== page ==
Jonathan Han, Jedy Chen
Inspired by the mechanics of an ancient Chinese plucked zither called the Guzheng, Equilibrium 2.0 is reimagined into a rhythmic sequencing game designed for a collaborative and conversational experience between two individuals.
The first iteration of the game led us to design an interaction that had both players pluck their individual string, held by two piezo flex sensors connected to their individual micro controller. The physical interaction of plucking have to be timed perfectly by both players to bring the undulating movement of a sin wave to a standstill.
However, we felt that the physical interaction of did not fully correspond to the design of the UI. As a result, we ‘married’ the physical interaction to the design of the UI in our second iteration.
The Chinese plucked zither is a musical instrument ancient Chinese Aristocrats would learn to play. They would, through the playing of the instrument, converse their inner feelings with another individual. In the movie, Red Cliff, directed by Ang Lee, two warring generals were seen playing the instrument to converse and reveal their innermost feelings and thoughts.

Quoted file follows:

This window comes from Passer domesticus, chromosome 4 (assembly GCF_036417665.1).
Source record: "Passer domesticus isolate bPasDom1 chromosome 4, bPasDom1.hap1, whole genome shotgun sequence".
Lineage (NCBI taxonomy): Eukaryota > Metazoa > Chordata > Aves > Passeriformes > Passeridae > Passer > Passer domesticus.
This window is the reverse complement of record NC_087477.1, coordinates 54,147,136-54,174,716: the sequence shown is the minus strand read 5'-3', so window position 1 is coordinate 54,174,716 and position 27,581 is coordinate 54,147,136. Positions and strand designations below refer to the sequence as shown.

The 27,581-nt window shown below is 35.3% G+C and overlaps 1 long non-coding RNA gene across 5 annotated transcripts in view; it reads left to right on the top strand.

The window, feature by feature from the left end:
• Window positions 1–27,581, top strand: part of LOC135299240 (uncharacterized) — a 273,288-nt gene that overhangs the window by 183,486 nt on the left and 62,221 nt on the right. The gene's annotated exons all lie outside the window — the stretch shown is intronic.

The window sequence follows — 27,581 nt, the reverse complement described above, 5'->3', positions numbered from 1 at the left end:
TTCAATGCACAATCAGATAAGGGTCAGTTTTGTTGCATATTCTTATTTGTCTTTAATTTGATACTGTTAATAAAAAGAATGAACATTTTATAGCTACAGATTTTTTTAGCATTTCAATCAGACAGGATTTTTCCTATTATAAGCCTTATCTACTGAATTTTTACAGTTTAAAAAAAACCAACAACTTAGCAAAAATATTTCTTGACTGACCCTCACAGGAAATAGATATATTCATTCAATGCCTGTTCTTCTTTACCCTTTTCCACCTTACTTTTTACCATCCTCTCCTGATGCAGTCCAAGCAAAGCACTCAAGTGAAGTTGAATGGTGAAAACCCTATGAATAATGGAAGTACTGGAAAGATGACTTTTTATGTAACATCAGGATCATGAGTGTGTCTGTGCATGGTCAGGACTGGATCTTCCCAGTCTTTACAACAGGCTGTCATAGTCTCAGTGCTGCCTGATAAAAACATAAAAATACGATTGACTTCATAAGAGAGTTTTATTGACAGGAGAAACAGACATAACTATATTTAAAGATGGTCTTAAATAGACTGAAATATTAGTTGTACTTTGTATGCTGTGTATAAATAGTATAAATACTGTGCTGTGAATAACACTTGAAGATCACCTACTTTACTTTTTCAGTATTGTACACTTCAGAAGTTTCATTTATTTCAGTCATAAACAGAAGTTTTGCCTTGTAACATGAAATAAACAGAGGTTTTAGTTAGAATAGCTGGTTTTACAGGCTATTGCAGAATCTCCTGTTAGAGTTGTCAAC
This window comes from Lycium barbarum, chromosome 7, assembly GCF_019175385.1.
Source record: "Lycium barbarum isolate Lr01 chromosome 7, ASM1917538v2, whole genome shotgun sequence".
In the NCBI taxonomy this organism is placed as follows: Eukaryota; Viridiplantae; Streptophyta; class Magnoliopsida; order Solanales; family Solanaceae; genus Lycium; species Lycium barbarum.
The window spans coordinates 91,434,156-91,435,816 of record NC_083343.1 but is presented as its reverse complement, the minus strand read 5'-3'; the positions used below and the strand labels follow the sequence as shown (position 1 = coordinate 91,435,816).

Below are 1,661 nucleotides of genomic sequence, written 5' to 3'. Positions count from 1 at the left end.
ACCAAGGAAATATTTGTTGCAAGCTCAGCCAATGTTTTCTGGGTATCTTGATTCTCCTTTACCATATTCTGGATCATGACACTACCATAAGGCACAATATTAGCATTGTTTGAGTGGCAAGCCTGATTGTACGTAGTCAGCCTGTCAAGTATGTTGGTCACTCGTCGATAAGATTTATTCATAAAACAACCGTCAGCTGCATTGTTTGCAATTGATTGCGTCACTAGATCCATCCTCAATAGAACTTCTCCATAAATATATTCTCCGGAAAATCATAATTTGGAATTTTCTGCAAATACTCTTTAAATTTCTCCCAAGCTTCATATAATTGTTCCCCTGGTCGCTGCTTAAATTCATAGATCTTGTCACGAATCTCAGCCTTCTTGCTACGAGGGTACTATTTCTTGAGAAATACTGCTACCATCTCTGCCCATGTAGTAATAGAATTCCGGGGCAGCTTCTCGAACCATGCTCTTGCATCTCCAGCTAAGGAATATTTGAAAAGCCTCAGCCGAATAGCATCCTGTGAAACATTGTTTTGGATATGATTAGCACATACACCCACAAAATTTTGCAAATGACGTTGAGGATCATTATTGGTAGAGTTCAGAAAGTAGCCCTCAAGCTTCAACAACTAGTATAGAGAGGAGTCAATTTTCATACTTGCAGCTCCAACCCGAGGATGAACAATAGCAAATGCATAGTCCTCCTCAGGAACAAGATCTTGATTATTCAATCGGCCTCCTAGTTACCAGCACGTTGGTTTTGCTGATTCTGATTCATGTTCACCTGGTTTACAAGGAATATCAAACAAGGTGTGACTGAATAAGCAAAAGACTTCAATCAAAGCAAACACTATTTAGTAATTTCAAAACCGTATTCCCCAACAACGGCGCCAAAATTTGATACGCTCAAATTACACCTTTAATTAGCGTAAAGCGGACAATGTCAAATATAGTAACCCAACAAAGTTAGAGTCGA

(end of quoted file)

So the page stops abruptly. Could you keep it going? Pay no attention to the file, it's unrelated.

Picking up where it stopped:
Similar to our initial idea of equilibrium, we were inspired by the mechanics of the instrument and its intentional yet subtle conversational quality. Hence, the design of the UI took after the instrument. Players now have to ‘pluck’ at individual micro controllers to hit a node placed at a designated string on the UI. They can hit the node individually but will gain more (game points) from hitting it at the same time.
The design of the experience is minimalistic. The minimalistic design approach directed the decision towards the the industrial, typography, UI design and choice of materials. The minimalistic approach paralleled the intent of equilibrium. From an information design perspective, the formal choices were clear. The only difference in the UI design is the circular node that is the focus for both players.
Equipment: Dell 23 Inch Monitor, HDMI to HDMI Cable, Power Cords and White Table.
Introduction to Physical Computing